Alumnus Dr. John McNeill appointed Member of the Order of Canada

In recognition of his ground-breaking research into the links between cardiac disease and diabetes, alumnus, Dr. John McNeill, was appointed as a Member of the Order of Canada.

Alumnus, Dr. John McNeill (BSc 1960, MSc 1962, PhD 1967 [University of Michigan]), completed a Bachelor of Science and a Master of Science in Pharmacy at the Faculty of Pharmacy and Pharmaceutical Sciences at the University of Alberta, and a Doctor of Philosophy in Pharmacology at University of Michigan. He went on to work as an Assistant Professor at Michigan State University from 1967 to 1971, before joining the University of British Columbia (UBC) in 1971, where he worked as an Associate Professor and Chairman in the Division of Pharmacology & Toxicology from 1972 to 1975. He then became a Professor in the Faculty of Pharmaceutical Sciences at UBC in 1975, and further went on to serve as the Faculty's Dean for 11 years from 1985 to 1996. 

On November 27th, Dr. McNeill was appointed as a Member (C.M.) of the Order of Canada in recognition of his ground-breaking research into the links between cardiac disease and diabetes. The Order of Canada—established in 1967—is one of the highest honours awarded to Canadian citizens and is presented annually by the governor general in recognition of significant service to the nation.

How does it feel to be appointed to the Order of Canada? 

It feels pretty good! I didn’t realize how many people look at the announcements about who is appointed to the Order of Canada - I’ve had congratulatory cards even from people that live in our condo that didn’t really know what I did for work. It’s been heartwarming. My family was of course very excited to hear the news. Some of my friends are quite impressed that I’m in the Order of Canada alongside Wayne Gretzky!

What career accomplishment do you think you’re most proud of? 

I very much enjoyed teaching both undergraduate and graduate students. Many of whom have gone on to have very successful careers all over the world. I’ve kept in touch with most, and do hear from a number of them almost every year, especially around Christmas time. Certainly, when someone living on the other side of the world calls you and says, “Do you remember me? I was your student”, it’s really heartwarming to see how they’ve gone on to do great things. I can’t take credit for all of their accomplishments, but I was glad to be there along the way. I’m really proud of all of those people.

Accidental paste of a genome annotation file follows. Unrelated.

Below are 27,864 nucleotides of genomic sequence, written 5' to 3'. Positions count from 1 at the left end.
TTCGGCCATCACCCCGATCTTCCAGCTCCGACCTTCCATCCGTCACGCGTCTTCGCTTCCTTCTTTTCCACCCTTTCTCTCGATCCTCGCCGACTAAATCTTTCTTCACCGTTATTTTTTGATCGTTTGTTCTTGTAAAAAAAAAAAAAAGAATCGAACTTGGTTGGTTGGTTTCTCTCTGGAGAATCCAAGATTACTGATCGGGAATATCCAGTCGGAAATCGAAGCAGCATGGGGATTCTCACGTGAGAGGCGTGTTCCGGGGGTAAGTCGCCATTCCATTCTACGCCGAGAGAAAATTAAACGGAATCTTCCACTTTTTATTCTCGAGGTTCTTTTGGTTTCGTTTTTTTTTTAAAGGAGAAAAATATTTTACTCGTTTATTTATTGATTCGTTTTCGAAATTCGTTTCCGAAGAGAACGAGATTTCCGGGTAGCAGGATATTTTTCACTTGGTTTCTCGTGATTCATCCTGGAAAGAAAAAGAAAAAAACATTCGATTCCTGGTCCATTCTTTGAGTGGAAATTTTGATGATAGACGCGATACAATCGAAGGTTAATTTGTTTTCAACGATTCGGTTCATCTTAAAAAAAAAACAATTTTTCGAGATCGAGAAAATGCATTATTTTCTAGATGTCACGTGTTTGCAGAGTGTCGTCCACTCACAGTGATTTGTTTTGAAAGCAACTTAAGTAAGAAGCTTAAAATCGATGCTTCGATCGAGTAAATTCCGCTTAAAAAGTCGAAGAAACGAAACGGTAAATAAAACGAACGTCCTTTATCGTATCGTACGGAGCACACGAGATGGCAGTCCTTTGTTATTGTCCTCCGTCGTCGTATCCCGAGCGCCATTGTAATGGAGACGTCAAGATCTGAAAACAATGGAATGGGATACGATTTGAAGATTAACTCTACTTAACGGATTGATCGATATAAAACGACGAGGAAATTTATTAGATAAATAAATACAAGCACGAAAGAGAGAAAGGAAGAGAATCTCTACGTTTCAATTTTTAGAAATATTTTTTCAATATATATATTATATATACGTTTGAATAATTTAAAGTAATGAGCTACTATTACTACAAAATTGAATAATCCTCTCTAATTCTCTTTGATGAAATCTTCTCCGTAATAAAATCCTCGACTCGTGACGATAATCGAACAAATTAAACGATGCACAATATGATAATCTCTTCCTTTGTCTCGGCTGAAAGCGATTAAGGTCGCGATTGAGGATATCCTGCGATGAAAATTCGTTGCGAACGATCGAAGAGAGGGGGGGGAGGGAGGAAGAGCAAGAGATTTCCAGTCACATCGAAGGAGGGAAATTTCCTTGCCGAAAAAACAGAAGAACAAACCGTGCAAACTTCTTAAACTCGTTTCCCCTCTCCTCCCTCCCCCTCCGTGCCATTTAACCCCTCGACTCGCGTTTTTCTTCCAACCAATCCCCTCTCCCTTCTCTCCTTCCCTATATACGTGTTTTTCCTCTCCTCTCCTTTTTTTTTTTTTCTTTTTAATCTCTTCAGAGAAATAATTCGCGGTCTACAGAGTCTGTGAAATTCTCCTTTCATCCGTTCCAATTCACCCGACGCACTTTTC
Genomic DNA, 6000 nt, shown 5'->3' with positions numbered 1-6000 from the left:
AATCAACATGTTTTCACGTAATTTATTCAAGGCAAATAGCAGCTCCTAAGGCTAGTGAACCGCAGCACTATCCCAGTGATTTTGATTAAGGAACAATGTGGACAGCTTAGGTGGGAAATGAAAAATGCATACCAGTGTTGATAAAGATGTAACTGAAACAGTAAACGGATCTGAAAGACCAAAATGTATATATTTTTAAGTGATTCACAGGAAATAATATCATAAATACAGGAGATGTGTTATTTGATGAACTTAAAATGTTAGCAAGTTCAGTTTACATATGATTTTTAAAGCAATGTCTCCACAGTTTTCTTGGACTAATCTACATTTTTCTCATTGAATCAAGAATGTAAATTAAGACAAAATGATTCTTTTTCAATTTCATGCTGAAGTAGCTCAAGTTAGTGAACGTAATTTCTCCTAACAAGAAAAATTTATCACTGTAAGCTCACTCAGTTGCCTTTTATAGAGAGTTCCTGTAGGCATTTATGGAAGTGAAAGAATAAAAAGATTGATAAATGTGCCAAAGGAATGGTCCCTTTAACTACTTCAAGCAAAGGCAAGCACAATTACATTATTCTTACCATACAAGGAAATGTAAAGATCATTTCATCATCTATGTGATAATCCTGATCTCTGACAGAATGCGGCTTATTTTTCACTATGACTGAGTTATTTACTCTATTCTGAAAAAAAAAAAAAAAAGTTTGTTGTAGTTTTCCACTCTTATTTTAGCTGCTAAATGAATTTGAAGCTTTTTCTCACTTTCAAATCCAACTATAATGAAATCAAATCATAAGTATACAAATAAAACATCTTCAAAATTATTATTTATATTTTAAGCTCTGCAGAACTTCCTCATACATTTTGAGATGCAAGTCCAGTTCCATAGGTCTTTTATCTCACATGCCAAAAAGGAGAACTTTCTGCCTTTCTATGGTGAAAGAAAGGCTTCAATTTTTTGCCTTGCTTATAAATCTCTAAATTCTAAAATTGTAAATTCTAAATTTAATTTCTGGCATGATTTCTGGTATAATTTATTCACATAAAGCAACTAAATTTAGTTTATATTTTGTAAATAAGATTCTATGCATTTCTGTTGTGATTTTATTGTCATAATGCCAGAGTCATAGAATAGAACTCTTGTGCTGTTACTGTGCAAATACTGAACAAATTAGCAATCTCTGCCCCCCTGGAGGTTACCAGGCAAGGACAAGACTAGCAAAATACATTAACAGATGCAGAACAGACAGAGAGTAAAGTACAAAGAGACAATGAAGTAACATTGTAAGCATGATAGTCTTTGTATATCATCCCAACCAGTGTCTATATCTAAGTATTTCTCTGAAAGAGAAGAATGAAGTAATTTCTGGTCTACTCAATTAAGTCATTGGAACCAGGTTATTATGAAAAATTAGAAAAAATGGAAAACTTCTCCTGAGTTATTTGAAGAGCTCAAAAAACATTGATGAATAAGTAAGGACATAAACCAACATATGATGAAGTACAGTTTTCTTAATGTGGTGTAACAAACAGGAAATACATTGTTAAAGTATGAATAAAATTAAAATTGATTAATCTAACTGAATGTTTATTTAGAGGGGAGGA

One thing I learned along the way is to treat people well. I also made a lot of changes to the curriculum during my time as Dean of the Faculty of Pharmaceutical Sciences at UBC. I tried to modernize it, and since I took over the Faculty during a time of transition and change, we didn’t have a lot of resources available initially, but we accomplished a lot. 

Tell us a little bit about your time at the University of Alberta, and about how you got started in your career journey. 

I started as a pharmacy delivery boy in about grade eight or nine in the Strathern area of Edmonton. I got that job, and I really liked it. I got along very well with the pharmacy manager, William (Bill) Hawker. He was a very disciplined man, you had to do everything right, but I got to start making ointments under supervision from a young age. He taught me how to do a whole bunch of things, and I’ve never forgotten him. 

I had to then do an apprenticeship for twenty dollars and eight five cents a week before applying for university. I worked very hard, but I had excellent supervisors, so I was very pleased to get into the pharmacy program at the University of Alberta. The classes were not very big at that time, and we did three years of training. The Dean at that time was Dean Mervyn Huston, who I also learned a lot from. He was a tremendous lecturer, he wrote novels, had a great sense of humour, was a jazz trumpet player, and he treated us all like we were adults from the beginning. He treated us all with respect. 

Dr. Bernie Riedel was also a professor at the University of Alberta at that time, who actually hired me at UBC when I moved there after being in Michigan. The hands-on training I received at University of Alberta helped me in getting accepted to my PhD program, which was very difficult to get into at that time, especially as a Canadian. 

You’ve been a regular supporter and donor of the Faculty of Pharmacy and Pharmaceutical Sciences for many years. What’s encouraged you and your wife to give back? 

I’ve kept in touch with the Faculty since the time I left there. I have fond memories of my time at the U of A, and it’s where I met my lovely wife Sharon, of course. We’re still happily together after all these years. We started contributing just small amounts of money at first, but we’ve been able to increase that over the years. We think it’s important to give back, and to help students out and help the Faculty grow. 

What advice would you give to students interested in pursuing a career in research or teaching? 

You have to want to do it. It’s difficult, and you don’t make very much money for a long while. You have to work long, hard hours. I remember working 36 hours straight doing research when I was a student running experiments. 

I’d also recommend getting involved in public speaking along the way. And learn how to teach people in a way that they will understand.